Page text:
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Multiplexed profiling of GPCR activities by combining split TEV ... › publication › fulltext › Multiplex... › publication › fulltext › S Galinski · 2018 · Cited by 14 — N-terminal TEV protease fragment (NTEV, aa 1–118), the TEV cleavage sit

Received: 22 January 2018 Accepted: 20 April 2018 Published: xx xx xxxx

Multiplexed profiling of GPCR activities by combining split TEV assays and EXT-based barcoded readouts Sabrina Galinski   1, Sven P. Wichert1,2, Moritz J. Rossner1 & Michael C. Wehr   1 G protein-coupled receptors (GPCRs) are the largest class of cell surface receptors and are implicated in the physiological regulation of many biological processes. The high diversity of GPCRs and their physiological functions make them primary targets for therapeutic drugs. For the generation of novel compounds, however, selectivity towards a given target is a critical issue in drug development as structural similarities between members of GPCR subfamilies exist. Therefore, the activities of multiple GPCRs that are both closely and distantly related to assess compound selectivity need to be tested simultaneously. Here, we present a cell-based multiplexed GPCR activity assay, termed GPCRprofiler, which uses a β-arrestin recruitment strategy and combines split TEV protein-protein interaction and EXT-based barcode technologies. This approach enables simultaneous measurements of receptor activities of multiple GPCR-ligand combinations by applying massively parallelized reporter assays. In proof-of-principle experiments covering 19 different GPCRs, both the specificity of endogenous agonists and the polypharmacological effects of two known antipsychotics on GPCR activities were demonstrated. Technically, normalization of barcode reporters across individual assays allows quantitative pharmacological assays in a parallelized manner. In summary, the GPCRprofiler technique constitutes a flexible and scalable approach, which enables simultaneous profiling of compound actions on multiple receptor activities in living cells. G protein-coupled receptors (GPCRs) are the largest and most investigated class of cell surface receptors transmitting the signal of numerous extracellular stimuli into the cell. Once a ligand binds to and activates a GPCR, heterotrimeric G proteins are activated. In turn, the G protein subunits dissociate to interact with effector proteins to initiate downstream signaling1–3. Prolonged receptor activation is determined by phosphorylation by one of several G protein-coupled receptor kinases (GRKs). The phosphorylation in turn promotes the binding of proteins of the β-arrestin family. The binding of β-arrestin sterically obstructs G protein coupling and triggers the desensitization and internalization of the GPCR4,5. Besides their function of GPCR desensitization, β-arrestins are also capable to act as adaptor initiating distinct signal transduction pathways6–8. Abnormal GPCR activities and consecutively deregulated signalling pathways also impact on the pathophysiology of various diseases, such as metabolic disorders, immune diseases, neurodegenerative diseases, and psychiatric disorders like schizophrenia and bipolar disorder9,10. As GPCRs have critical roles in the pathophysiology of many diseases, GPCRs are key drug targets. Hence, GPCRs are currently targeted by 33% of all marketed drugs, making them the largest druggable class of receptors11. Within the drug development process it is key to test the selectivity of a compound towards its destined target GPCR among various subfamilies12. To do this, the activities of multiple relevant GPCRs, i.e. the target GPCR as well as closely and distantly related GPCRs, must be monitored upon compound treatment. For the analysis of GPCR activities and downstream signalling effects, a large number of tools were developed over the last decades utilizing several steps of the GPCR signalling cascade. Various biochemical and biophysical approaches based on the recruitment of G-proteins have been developed13–16. In addition, activities of GPCRs can 1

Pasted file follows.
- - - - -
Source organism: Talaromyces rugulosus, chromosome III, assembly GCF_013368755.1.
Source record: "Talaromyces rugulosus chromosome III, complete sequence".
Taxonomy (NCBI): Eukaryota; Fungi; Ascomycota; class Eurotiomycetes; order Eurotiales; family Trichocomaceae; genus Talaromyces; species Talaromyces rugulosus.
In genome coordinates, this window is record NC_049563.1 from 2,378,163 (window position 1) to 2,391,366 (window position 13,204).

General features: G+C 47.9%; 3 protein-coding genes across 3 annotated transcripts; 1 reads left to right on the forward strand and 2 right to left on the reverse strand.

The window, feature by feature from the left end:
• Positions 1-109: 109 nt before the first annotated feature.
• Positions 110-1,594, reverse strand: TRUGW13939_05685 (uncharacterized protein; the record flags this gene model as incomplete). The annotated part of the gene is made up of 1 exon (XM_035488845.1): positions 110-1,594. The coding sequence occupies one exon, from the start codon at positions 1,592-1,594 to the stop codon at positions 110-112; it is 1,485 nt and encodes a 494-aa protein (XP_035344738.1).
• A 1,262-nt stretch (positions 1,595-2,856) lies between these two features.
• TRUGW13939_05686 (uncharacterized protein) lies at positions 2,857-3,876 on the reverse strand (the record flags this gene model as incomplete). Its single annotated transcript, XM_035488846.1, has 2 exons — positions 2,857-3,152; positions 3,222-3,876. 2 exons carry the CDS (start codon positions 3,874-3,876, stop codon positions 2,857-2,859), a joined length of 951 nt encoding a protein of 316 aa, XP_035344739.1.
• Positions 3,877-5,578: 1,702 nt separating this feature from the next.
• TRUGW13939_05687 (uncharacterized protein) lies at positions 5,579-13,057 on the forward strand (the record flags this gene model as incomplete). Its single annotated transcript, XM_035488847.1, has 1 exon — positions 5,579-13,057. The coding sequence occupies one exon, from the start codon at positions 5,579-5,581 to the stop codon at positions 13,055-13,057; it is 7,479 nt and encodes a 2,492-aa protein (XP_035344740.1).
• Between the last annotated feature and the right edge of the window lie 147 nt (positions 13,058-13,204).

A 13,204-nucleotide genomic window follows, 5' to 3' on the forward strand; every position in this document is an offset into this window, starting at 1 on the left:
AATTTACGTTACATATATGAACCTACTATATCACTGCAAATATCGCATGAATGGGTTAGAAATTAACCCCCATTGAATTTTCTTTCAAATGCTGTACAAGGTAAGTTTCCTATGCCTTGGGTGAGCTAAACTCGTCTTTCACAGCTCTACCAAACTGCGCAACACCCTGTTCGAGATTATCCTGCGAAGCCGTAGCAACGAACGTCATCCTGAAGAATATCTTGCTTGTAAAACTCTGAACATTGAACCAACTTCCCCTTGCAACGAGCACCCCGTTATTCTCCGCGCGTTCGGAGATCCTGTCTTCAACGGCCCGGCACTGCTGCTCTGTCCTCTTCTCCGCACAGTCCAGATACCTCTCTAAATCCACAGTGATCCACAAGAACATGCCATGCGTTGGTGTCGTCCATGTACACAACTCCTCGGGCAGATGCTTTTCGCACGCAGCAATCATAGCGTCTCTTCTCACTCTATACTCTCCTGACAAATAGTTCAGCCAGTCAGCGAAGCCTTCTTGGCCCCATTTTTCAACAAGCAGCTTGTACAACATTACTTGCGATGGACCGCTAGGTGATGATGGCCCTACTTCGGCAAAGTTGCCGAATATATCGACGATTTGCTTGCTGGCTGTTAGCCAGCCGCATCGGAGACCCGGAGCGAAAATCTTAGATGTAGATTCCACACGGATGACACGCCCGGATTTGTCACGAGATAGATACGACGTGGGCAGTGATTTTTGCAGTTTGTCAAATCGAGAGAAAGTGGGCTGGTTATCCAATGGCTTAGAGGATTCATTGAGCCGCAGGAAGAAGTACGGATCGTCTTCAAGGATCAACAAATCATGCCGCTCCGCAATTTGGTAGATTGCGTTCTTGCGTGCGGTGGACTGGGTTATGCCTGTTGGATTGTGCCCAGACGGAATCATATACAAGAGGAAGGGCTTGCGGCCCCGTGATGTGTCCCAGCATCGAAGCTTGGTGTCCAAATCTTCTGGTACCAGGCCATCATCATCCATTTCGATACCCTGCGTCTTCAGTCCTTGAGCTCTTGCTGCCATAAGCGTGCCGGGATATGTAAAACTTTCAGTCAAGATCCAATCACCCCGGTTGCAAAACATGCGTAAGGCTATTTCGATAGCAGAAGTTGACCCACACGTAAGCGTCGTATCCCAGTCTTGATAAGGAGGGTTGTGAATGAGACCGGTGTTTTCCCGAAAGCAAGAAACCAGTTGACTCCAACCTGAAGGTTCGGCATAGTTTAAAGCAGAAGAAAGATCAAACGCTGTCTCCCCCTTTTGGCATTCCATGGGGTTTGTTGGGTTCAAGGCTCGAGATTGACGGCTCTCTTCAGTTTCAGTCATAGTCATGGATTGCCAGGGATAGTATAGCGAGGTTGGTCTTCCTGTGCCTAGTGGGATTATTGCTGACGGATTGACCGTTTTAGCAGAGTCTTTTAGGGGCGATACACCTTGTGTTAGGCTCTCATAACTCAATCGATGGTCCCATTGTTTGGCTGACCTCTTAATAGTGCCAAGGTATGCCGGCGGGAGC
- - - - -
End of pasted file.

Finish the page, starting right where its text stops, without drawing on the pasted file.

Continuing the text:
Molecular Neurobiology, Department of Psychiatry, Ludwig Maximilian University of Munich, Germany, Nussbaumstr. 7, Munich, 80336, Germany. 2Systasy Bioscience GmbH, Adams-Lehmann-Str. 56, Munich, 80797, Germany. Correspondence and requests for materials should be addressed to M.J.R. (email: Moritz.Rossner@med. or M.C.W. (email: [email protected]) SCieNtifiC Reports | (2018) 8:8137 | DOI:10.1038/s41598-018-26401-9

1 also be monitored by the regulated recruitment of β-arrestin using genetically encoded biosensors. For example, GFP-tagged β-arrestin translocation upon receptor stimulation can be tracked by fluorescence imaging17. Recruitment of β-arrestin may also be measured using protein-protein interaction assays that utilize bioluminescence resonance energy transfer (BRET)18, fluorescence resonance energy transfer (FRET)19 or complementation strategies based on β-galactosidase20 or luciferase fragments21. Likewise, we have previously developed a similar β-arrestin2 recruitment GPCR activation assay based on TEV (tobacco etch virus) protease complementation. Notably, this proximity assay uses the artificial GAL4/UAS system and transcription-coupled reporters as readout, such as firefly luciferase22,23,